GOVERNOR KAINE ANNOUNCES CLEAN ENERGY COLLABORATION WITH INDIA
-Corning, Virginia Tech to partner with Indian scientists toward development of clean energy solution-
RICHMOND - Governor Timothy M. Kaine today announced that Virginia Tech will seek partnerships with the research and development community in India to support Corning Incorporated (NYSE: GLW), a world leader in specialty glass and ceramics, in the development of clean, sustainable energy solutions. Representatives of Corning and Virginia Tech are among the Virginia delegation currently in India. Secretary of Technology Aneesh Chopra made the announcement on Governor Kaine’s behalf during a luncheon hosted by the Confederation of Indian Industry at the ITC Hotel Maurya Sheraton in New Delhi.
“Today’s announcement is a welcome sign that the important work at Virginia Tech will continue following last week’s tragedy,” Governor Kaine said. “Corning and Virginia Tech have shown tremendous commitment and leadership to research and development in Virginia, and I am in full support of this effort to tap into India’s scientific talent. We all have high hopes that this collaboration ultimately will create jobs in Virginia and India that will help address today’s global energy needs.”
The initial phase of the collaboration will focus research in fuel cells to be jointly conducted by scientists at Virginia Tech, in India and at Corning. A fuel cell, unlike internal combustion engines or conventional gas, oil or coal-fired plants, converts energy from the combustion of a fuel directly without requiring a mechanical or thermal to electrical conversion. The result is a higher efficiency, lower emission modular power source and a quiet, wear-free operation.
“We are delighted to be a part of the Governor’s mission and to have his support for Corning’s fuel cell program – a technology that will one day generate clean, reliable energy from cities to villages in India and America,” said Vivian Gernand, Vice President for Global Commercial Development at Corning Incorporated. “We look forward to working closely with Virginia Tech and India’s scientific community on this important initiative.”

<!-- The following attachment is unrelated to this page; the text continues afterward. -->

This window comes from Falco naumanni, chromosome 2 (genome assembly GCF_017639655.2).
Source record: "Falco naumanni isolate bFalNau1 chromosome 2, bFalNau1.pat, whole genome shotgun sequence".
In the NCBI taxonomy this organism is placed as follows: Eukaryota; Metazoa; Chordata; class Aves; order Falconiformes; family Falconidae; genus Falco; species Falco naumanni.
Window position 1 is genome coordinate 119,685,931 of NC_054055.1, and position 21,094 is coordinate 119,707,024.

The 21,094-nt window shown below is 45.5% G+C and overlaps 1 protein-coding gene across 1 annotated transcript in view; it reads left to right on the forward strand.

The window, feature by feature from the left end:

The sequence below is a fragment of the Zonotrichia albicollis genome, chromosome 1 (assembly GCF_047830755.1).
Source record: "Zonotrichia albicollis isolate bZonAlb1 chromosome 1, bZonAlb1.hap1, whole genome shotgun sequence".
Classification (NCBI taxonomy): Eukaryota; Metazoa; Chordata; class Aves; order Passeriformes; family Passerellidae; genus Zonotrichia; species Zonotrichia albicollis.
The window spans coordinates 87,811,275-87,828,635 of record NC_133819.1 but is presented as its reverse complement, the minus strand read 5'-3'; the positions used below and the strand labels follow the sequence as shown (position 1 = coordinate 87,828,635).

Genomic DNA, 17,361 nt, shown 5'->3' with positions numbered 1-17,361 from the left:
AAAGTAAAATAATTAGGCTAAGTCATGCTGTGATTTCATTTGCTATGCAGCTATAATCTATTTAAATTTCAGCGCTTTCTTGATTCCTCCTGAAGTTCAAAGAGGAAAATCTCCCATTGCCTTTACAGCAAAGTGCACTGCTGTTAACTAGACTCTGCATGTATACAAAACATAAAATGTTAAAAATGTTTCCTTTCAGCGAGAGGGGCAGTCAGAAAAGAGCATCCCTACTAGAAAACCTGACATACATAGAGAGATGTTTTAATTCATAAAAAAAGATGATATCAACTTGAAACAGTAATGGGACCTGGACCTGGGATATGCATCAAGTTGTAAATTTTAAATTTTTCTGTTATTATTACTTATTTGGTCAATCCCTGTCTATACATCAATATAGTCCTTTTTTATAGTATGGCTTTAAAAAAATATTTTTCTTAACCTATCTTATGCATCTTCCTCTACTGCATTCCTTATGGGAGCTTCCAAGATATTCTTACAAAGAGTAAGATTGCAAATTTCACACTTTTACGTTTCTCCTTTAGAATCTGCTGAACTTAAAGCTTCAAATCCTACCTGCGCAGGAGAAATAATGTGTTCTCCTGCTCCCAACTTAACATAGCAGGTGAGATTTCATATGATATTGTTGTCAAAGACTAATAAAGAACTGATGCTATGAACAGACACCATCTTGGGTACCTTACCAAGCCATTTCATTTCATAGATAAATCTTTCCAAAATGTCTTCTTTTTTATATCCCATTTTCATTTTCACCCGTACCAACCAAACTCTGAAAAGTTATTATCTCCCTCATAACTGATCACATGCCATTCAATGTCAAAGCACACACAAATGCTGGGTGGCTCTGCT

Drawing on more than 150 years of materials science and process engineering knowledge, Corning creates and makes keystone components that enable high technology systems for consumer electronics, mobile emissions control, telecommunications and life sciences. Corning’s products include glass substrates for LCD televisions, computer monitors and laptops; ceramic substrates and filters for mobile emission control systems; optical fiber, cable, hardware and equipment for telecommunications networks; optical biosensors for drug discovery; and other advanced optics and specialty glass solutions for a number of industries. Additionally, Corning’s Environmental Technologies Division has a presence in Montgomery County, Virginia.
“Despite the tragedy we suffered last week, we are determined to recover and move forward with program excellence that addresses critical world issues,” said University President Charles Steger. “Developing new, clean and sustainable energy solutions is one of the world’s most essential quests. We are extremely happy that Virginia Tech can partner with Corning and India’s research community to explore and implement innovative technologies to help fulfill this critical need. We have numerous research projects – from hydrogen cells to cellulosic ethanol production and from hybrid vehicles to solar homes – focused on this area of exploration. By working with scientists at Corning and in India, we can expand these projects and, possibly, develop revolutionary new concepts to provide for the world’s energy requirements in a sustainable fashion.”
Founded in 1872 as a land-grant college named Virginia Agricultural and Mechanical College, Virginia Tech is now a comprehensive, innovative research university with the largest full-time student population in Virginia. Through a combination of its three missions of learning, discovery, and engagement, Virginia Tech continually strives to accomplish the charge of its motto: Ut Prosim (That I May Serve). In 2005 Virginia Tech was the first U.S. institution to grant degrees in India. The degree is the Master’s in Information Technology, which is provided in conjunction with the S.P. Jain Institute.